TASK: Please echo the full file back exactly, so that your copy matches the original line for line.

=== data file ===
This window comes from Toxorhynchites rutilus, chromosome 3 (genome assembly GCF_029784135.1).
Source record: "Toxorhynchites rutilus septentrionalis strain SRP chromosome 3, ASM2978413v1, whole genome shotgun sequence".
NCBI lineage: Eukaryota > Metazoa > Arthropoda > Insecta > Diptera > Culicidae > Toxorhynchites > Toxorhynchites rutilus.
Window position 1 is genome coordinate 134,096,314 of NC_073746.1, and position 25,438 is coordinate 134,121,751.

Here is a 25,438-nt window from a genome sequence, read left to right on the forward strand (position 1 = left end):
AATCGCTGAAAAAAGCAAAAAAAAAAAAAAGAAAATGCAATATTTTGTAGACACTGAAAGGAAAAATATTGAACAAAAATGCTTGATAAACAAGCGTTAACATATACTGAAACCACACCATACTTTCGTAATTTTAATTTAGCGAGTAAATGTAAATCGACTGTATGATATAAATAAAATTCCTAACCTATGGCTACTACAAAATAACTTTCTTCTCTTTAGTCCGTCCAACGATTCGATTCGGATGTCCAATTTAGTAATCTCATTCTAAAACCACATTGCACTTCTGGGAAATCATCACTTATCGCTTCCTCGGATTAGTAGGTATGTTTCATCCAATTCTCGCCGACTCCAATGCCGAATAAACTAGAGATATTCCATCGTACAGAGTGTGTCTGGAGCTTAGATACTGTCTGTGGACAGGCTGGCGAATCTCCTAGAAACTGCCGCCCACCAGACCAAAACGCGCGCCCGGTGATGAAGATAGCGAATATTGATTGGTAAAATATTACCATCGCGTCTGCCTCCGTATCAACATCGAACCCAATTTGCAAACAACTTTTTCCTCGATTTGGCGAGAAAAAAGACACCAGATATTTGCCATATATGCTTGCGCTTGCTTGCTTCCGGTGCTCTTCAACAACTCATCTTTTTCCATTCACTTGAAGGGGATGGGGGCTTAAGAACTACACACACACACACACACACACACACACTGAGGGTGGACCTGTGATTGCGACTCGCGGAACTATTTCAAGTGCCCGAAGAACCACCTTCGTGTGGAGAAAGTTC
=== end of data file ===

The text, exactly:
This window comes from Toxorhynchites rutilus, chromosome 3 (genome assembly GCF_029784135.1).
Source record: "Toxorhynchites rutilus septentrionalis strain SRP chromosome 3, ASM2978413v1, whole genome shotgun sequence".
NCBI lineage: Eukaryota > Metazoa > Arthropoda > Insecta > Diptera > Culicidae > Toxorhynchites > Toxorhynchites rutilus.
Window position 1 is genome coordinate 134,096,314 of NC_073746.1, and position 25,438 is coordinate 134,121,751.

Here is a 25,438-nt window from a genome sequence, read left to right on the forward strand (position 1 = left end):
AATCGCTGAAAAAAGCAAAAAAAAAAAAAAGAAAATGCAATATTTTGTAGACACTGAAAGGAAAAATATTGAACAAAAATGCTTGATAAACAAGCGTTAACATATACTGAAACCACACCATACTTTCGTAATTTTAATTTAGCGAGTAAATGTAAATCGACTGTATGATATAAATAAAATTCCTAACCTATGGCTACTACAAAATAACTTTCTTCTCTTTAGTCCGTCCAACGATTCGATTCGGATGTCCAATTTAGTAATCTCATTCTAAAACCACATTGCACTTCTGGGAAATCATCACTTATCGCTTCCTCGGATTAGTAGGTATGTTTCATCCAATTCTCGCCGACTCCAATGCCGAATAAACTAGAGATATTCCATCGTACAGAGTGTGTCTGGAGCTTAGATACTGTCTGTGGACAGGCTGGCGAATCTCCTAGAAACTGCCGCCCACCAGACCAAAACGCGCGCCCGGTGATGAAGATAGCGAATATTGATTGGTAAAATATTACCATCGCGTCTGCCTCCGTATCAACATCGAACCCAATTTGCAAACAACTTTTTCCTCGATTTGGCGAGAAAAAAGACACCAGATATTTGCCATATATGCTTGCGCTTGCTTGCTTCCGGTGCTCTTCAACAACTCATCTTTTTCCATTCACTTGAAGGGGATGGGGGCTTAAGAACTACACACACACACACACACACACACACACTGAGGGTGGACCTGTGATTGCGACTCGCGGAACTATTTCAAGTGCCCGAAGAACCACCTTCGTGTGGAGAAAGTTC